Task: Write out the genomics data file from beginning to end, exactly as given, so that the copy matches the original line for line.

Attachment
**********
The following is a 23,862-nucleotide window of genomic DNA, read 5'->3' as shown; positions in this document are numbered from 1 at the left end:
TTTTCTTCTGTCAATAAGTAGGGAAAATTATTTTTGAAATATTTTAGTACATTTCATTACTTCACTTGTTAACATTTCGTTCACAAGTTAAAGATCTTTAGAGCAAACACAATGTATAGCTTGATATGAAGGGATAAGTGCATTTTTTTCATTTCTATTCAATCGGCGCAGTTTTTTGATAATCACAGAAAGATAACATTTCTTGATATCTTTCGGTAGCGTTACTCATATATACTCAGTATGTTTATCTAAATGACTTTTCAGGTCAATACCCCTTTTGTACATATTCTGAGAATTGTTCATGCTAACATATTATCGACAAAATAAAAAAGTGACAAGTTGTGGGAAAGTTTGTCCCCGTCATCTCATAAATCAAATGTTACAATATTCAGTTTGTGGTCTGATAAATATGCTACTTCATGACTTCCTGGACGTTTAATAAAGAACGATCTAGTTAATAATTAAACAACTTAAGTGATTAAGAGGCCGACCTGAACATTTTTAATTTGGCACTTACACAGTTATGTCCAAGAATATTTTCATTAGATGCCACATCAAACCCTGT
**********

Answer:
The following is a 23,862-nucleotide window of genomic DNA, read 5'->3' as shown; positions in this document are numbered from 1 at the left end:
TTTTCTTCTGTCAATAAGTAGGGAAAATTATTTTTGAAATATTTTAGTACATTTCATTACTTCACTTGTTAACATTTCGTTCACAAGTTAAAGATCTTTAGAGCAAACACAATGTATAGCTTGATATGAAGGGATAAGTGCATTTTTTTCATTTCTATTCAATCGGCGCAGTTTTTTGATAATCACAGAAAGATAACATTTCTTGATATCTTTCGGTAGCGTTACTCATATATACTCAGTATGTTTATCTAAATGACTTTTCAGGTCAATACCCCTTTTGTACATATTCTGAGAATTGTTCATGCTAACATATTATCGACAAAATAAAAAAGTGACAAGTTGTGGGAAAGTTTGTCCCCGTCATCTCATAAATCAAATGTTACAATATTCAGTTTGTGGTCTGATAAATATGCTACTTCATGACTTCCTGGACGTTTAATAAAGAACGATCTAGTTAATAATTAAACAACTTAAGTGATTAAGAGGCCGACCTGAACATTTTTAATTTGGCACTTACACAGTTATGTCCAAGAATATTTTCATTAGATGCCACATCAAACCCTGT